Petrichor is Roar’s favorite word.


It comes from the Greek “petros,” which means stone, and “ichor,” which is the blood that flows through the veins of gods.


It’s the word for the smell that comes after a rain. You know that smell? The one that’s like the time you fell in love during the spring?


Or the way it feels to be quiet?


The smell of the earth, with plants and animals and dirt and rocks and clouds and everything? When it’s the thickest and lushest and fullest?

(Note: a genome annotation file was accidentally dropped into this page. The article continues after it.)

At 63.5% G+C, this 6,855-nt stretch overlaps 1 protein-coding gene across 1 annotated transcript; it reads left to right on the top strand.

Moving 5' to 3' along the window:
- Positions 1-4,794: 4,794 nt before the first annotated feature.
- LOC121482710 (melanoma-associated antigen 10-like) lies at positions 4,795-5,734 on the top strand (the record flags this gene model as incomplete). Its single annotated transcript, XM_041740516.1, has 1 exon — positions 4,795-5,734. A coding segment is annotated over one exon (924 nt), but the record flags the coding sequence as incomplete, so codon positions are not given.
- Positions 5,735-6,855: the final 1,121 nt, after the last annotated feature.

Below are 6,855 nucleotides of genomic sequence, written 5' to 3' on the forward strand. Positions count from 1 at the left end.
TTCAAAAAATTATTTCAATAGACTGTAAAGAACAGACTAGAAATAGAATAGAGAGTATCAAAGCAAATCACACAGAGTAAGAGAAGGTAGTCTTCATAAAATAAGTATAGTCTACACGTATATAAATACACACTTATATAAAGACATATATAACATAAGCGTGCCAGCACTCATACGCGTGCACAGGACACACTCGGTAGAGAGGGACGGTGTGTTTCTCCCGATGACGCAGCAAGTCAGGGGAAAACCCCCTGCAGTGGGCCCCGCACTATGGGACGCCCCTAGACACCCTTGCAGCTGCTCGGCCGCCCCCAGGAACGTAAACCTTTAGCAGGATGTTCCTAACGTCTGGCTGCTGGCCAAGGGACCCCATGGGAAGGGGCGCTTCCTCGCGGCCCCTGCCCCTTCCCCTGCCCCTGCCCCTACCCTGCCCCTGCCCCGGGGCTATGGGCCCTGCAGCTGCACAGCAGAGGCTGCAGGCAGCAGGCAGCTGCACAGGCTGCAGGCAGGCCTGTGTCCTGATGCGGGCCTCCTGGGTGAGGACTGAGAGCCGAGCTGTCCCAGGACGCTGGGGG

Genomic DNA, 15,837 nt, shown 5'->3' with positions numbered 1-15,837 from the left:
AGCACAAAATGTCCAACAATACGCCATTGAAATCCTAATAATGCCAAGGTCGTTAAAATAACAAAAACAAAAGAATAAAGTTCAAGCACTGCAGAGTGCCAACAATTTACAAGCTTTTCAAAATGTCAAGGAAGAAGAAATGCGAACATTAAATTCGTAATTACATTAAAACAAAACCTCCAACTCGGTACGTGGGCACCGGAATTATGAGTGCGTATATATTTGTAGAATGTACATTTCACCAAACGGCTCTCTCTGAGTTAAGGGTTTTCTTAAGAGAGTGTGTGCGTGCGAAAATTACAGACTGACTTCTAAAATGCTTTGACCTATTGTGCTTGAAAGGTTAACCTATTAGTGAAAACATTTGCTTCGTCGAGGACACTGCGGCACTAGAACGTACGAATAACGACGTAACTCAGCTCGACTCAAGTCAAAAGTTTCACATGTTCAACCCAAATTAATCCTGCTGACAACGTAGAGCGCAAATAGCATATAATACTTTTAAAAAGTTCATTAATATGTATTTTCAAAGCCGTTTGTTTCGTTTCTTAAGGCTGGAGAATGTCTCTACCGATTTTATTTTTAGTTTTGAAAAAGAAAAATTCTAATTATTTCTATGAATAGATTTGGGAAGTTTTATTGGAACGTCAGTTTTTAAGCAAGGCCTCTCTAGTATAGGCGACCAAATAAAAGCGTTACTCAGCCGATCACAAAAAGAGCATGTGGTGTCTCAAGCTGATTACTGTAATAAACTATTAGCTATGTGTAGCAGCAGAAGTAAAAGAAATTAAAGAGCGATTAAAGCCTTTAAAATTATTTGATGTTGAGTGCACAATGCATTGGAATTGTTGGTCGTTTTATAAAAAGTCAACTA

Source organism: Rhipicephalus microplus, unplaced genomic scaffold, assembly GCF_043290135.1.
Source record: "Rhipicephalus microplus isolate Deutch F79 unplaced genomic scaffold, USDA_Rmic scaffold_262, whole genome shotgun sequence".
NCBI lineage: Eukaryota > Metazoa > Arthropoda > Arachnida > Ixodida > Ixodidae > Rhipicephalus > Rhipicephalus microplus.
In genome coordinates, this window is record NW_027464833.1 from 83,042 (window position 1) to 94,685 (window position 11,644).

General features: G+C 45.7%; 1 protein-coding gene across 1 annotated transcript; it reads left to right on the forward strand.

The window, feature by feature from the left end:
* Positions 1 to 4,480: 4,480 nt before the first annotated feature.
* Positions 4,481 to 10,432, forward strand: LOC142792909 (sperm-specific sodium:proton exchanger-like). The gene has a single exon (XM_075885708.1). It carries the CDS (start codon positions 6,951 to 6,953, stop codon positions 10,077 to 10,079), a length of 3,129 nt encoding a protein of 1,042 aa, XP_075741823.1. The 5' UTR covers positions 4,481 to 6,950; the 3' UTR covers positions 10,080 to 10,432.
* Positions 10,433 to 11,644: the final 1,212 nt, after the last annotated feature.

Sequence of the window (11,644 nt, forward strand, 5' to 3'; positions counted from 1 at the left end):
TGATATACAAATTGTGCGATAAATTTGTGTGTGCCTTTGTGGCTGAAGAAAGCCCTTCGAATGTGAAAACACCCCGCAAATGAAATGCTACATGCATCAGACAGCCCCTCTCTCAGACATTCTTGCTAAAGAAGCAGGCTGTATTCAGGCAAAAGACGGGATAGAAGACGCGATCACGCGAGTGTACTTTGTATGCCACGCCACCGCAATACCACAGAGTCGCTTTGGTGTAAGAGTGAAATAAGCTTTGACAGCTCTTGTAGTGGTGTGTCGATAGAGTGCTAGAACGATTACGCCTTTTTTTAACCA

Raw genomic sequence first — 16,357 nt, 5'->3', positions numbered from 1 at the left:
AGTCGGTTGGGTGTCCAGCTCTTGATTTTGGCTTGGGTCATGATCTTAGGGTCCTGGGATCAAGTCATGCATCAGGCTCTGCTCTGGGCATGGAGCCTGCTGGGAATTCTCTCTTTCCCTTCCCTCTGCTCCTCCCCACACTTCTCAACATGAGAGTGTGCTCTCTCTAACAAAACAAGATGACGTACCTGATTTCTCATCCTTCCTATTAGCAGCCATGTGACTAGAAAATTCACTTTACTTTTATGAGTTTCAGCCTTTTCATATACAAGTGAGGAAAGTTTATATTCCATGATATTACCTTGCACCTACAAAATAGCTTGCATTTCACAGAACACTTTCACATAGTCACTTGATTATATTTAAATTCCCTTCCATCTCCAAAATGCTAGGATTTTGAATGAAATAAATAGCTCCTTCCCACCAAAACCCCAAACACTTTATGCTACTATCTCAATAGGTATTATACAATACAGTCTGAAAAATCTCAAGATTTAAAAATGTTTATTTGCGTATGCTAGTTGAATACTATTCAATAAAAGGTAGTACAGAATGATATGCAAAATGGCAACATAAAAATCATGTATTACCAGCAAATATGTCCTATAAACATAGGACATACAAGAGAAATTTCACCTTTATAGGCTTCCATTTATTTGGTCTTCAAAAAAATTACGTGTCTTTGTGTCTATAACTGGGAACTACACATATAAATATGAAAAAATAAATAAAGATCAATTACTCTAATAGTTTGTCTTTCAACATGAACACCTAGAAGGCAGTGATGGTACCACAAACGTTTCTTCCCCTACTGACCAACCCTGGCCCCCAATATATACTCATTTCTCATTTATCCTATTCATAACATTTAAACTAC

That’s petrichor.

Here’s what makes it:

  1. When it’s dry for a little while, plants release oils into the ground1,2.6a

  2. Scientists think these oils stop seeds from growing in tough, dry times36b

  3. Meanwhile, Actinobacteria kick the bucket when it’s dry, releasing something called geosmin46c

  4. When it rains, petrichor and geosmin are released from rocks and dirt, and we can smell it.6d

So it’s all that. Plus stones. Plus the blood that flows through the veins of gods.

By Roar

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